Canada: The ORPP Is Taking Form – What The Introduction Of Bill 186 Means For Your Organization

The Ontario government continues to move forward with the Ontario Retirement Pension Plan (ORPP), with the framework for the ORPP being set out in Bill 186, An Act to establish the Ontario Retirement Pension Plan, introduced on April 14, 2016 (ORPP Act). The Ontario government has also issued a News Release and Backgrounder on the new ORPP Act.

Certain key aspects of the ORPP Act come as no surprise, as the Bill formalizes certain plan design details that the Ontario government  had previously announced in its releases on August 11, 2015, January 26, 2016 and February 16, 2016.

While there is still more to come, as many of the plan design details will be set out in accompanying regulations to follow, employers now have a clearer picture as to what their responsibilities (and potential liabilities) will be in respect of any of their employees who participate in the ORPP.  Below, we address several of the pressing questions the ORPP raises for private sector employers with employees in Ontario.

A. Participation in the ORPP

1. Are employees of my organization required to participate in the ORPP?

Subject to certain exceptions (see Q&A A3 below), all of your Ontario employees will be required to participate in the ORPP if they do not participate in a "workplace pension plan that is comparable to the ORPP." 

An employee will be considered to be employed in Ontario where:

  • He or she is required to report for work at an establishment of the employer and the establishment is in Ontario; or
  • He or she is not required to report for work at an establishment of the employer but the establishment from which the person's remuneration is paid is in Ontario.

This test is similar to that which is used to determine whether an employee is subject to the Pension Benefits Act (Ontario).  

2. Would directors of my organization be required to participate in the ORPP?

A person whose position entitled him or her to a fixed or ascertainable stipend or remuneration (which may include a director receiving a fixed fee for acting as a director) is considered to be an "employee" for the purposes of the ORPP, and the person who pays him or her the stipend or remuneration is considered that person's employer.

3. Are any Ontario employees who do not participate in a comparable workplace pension plan exempt from the requirement to participate in the ORPP?

The following employees are not permitted to participate in the ORPP:

  • Employees under the age of 18 and employees age 70 and over;
  • Employees who do no not have earnings that are included in computing income for the purposes of the Income Tax Act (Canada) as a result of a tax treaty that Canada has with another country.  There is, however, no general exemption for non-residents;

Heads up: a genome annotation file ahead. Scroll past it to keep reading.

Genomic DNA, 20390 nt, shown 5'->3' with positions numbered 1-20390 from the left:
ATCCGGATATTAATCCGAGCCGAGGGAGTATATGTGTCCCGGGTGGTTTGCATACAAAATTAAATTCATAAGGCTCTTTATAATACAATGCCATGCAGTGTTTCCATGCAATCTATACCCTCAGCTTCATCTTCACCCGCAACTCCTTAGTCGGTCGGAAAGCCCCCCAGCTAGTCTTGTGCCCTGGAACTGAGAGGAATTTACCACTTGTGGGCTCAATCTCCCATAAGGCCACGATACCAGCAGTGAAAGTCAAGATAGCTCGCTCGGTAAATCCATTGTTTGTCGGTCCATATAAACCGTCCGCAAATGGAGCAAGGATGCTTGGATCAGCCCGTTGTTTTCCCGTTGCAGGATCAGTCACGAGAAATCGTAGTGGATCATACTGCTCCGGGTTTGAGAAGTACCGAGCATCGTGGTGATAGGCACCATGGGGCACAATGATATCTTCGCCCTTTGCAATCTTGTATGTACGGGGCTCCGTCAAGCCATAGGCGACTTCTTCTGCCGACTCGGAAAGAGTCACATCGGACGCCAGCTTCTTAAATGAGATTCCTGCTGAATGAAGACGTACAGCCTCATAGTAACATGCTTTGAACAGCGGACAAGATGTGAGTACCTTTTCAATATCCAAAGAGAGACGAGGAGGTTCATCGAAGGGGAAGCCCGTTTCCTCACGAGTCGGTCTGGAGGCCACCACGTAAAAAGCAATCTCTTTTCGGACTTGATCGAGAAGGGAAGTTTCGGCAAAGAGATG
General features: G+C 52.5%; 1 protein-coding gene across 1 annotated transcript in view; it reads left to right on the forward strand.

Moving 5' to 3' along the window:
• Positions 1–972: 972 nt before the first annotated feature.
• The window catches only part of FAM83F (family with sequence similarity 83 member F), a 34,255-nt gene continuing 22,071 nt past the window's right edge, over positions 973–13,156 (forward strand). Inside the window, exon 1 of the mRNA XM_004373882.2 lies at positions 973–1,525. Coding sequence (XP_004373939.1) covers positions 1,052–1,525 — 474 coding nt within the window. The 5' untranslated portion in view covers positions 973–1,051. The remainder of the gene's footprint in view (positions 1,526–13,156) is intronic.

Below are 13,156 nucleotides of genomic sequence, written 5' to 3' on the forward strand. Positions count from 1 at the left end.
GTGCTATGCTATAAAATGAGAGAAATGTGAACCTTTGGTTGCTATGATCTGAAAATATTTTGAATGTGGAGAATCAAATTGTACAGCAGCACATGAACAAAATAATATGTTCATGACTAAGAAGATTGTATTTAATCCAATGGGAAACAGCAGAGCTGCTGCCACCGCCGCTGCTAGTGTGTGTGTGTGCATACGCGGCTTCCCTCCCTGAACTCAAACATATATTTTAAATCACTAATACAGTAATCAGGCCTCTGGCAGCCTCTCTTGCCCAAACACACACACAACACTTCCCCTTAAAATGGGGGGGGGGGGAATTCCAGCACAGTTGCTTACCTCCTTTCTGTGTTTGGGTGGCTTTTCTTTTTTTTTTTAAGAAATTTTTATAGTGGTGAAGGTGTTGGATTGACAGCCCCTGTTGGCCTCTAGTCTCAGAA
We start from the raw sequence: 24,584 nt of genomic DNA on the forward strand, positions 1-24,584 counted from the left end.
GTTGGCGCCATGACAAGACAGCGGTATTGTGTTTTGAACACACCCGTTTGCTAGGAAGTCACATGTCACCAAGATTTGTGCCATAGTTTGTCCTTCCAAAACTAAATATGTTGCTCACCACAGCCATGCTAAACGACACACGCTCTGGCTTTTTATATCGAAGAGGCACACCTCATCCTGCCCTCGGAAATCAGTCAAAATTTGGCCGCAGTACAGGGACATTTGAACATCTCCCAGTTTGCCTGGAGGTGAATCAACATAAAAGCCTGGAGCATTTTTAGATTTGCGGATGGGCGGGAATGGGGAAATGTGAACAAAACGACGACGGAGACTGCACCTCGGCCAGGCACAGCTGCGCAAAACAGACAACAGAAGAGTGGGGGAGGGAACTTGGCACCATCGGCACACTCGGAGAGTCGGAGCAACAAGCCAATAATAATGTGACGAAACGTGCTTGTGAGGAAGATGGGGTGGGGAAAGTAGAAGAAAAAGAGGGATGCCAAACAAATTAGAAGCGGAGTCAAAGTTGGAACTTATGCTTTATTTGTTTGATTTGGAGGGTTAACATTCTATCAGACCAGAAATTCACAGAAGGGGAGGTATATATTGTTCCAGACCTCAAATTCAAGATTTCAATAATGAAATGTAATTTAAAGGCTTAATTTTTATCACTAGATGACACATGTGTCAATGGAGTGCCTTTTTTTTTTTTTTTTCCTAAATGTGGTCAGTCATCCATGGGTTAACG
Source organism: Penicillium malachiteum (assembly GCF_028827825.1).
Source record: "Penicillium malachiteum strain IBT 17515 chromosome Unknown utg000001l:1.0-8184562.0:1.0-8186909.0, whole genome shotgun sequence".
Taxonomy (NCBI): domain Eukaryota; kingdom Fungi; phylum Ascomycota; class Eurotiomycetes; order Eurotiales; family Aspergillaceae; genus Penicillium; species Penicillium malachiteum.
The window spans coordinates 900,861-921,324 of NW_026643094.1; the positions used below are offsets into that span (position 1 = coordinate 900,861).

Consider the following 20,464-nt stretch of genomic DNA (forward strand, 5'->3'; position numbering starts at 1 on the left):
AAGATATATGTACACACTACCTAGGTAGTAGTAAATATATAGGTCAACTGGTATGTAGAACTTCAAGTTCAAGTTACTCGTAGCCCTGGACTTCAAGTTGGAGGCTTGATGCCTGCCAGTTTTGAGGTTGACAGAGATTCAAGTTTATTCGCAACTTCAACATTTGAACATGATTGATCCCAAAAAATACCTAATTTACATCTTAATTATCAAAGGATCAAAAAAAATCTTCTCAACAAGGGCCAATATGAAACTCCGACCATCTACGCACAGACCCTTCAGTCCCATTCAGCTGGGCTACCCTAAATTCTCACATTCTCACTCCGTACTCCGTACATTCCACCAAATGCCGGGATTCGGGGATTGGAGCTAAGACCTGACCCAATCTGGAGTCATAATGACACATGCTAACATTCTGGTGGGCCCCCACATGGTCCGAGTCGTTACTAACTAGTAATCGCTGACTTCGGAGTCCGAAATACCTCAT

• On-reserve employment by First Nations (although such individuals are eligible to participate if both they and their employer have elected to contribute to the ORPP);
  • A person who has applied for, and is granted, an exemption on religious grounds by the ORPP Administration Corporation;
  • Employees on a qualifying leave of absence under Part XIV of the Employment Standards Act (Ontario), unless the employee elects to make contributions in respect of the period of leave (in which case the employer is likewise required to make contributions); and
  • Employees in "prescribed employment" will not participate – it is not yet clear what employment will be prescribed in the regulations.

4. My organization has employees located in Ontario who are in federally regulated industries – would these employees be required to participate in the ORPP?

In the Backgrounder, which was released in conjunction with the ORPP Act, the Ministry of Finance indicated that non-crown federally regulated workers (e.g., individuals who work in industries such as banks, telecommunications, railway and air transportation) will not be able to participate in the ORPP at this time, due to the structure of federal income tax and pension rules.  However, these employees are not expressly exempt from participation in the ORPP under the ORPP Act. The Backgrounder indicates that the Ontario government is in discussions with the federal government to support the participation of these employees (and the self-employed) in the ORPP.

B. Comparable pension plan

1. My organization offers a workplace pension plan to employees. Would it be considered "comparable" such that plan members would not be required to participate in the ORPP?

For a defined benefit (DB) pension plan to be considered "comparable" to the ORPP, it must have an annual benefit accrual rate that is at least 0.5% of a member's annual remuneration.